In May 1945, within days of the cessation of hostilities in Europe, a selection of masterpieces from the collection in Wales was sent back to Trafalgar Square. On 17 May, an exhibition of these works was opened in the few relatively undamaged rooms in the east wing of the Gallery.
After years of dust and rubble, visitors marvelled at the intensity of the colours in the paintings, many of which had been cleaned during their stay in Wales.
The outlook for the future of the Gallery in the postwar years was uncertain. In common with other major London institutions, it had sustained serious damage during the bombing raids.
There was very little in the way of resources and manpower to remedy the situation. Tarpaulin and corrugated iron remained in place on the roof for many years. But the scientific advances made in the underground chambers of Manod quarry changed the Gallery for ever.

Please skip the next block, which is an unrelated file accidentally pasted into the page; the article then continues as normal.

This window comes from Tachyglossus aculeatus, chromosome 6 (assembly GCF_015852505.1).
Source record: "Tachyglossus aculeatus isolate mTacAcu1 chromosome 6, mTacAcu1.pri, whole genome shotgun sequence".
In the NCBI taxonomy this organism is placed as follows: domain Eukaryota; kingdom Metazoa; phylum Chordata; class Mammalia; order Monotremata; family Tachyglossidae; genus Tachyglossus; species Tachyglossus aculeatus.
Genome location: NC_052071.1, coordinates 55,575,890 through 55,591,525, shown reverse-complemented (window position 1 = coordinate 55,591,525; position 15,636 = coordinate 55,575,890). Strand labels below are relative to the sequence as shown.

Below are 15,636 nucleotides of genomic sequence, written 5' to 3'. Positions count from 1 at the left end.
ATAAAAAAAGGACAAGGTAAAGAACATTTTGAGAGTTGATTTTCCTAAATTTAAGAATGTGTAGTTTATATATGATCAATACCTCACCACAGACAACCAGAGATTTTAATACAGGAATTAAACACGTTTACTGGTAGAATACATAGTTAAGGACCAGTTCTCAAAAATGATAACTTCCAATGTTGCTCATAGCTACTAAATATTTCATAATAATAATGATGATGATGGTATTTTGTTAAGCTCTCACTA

Air conditioning was included in the plans for the major renovations needed for west wing, which had been badly damaged. And the Scientific Department, which had been established shortly before the war, was joined by a newly-formed Conservation Department.
The Hampton site
On the night of 16 November 1940, incendiary bombs destroyed Hamptons, a department store next door to the National Gallery. The ruins were demolished after the war and the site remained vacant. For several years it served as a car park.
Eventually it was acquired by the Gallery, and the Sainsbury Wing now stands on the site.
The National Gallery in Wartime by Suzanne Bosman is available to buy from Gallery shops and online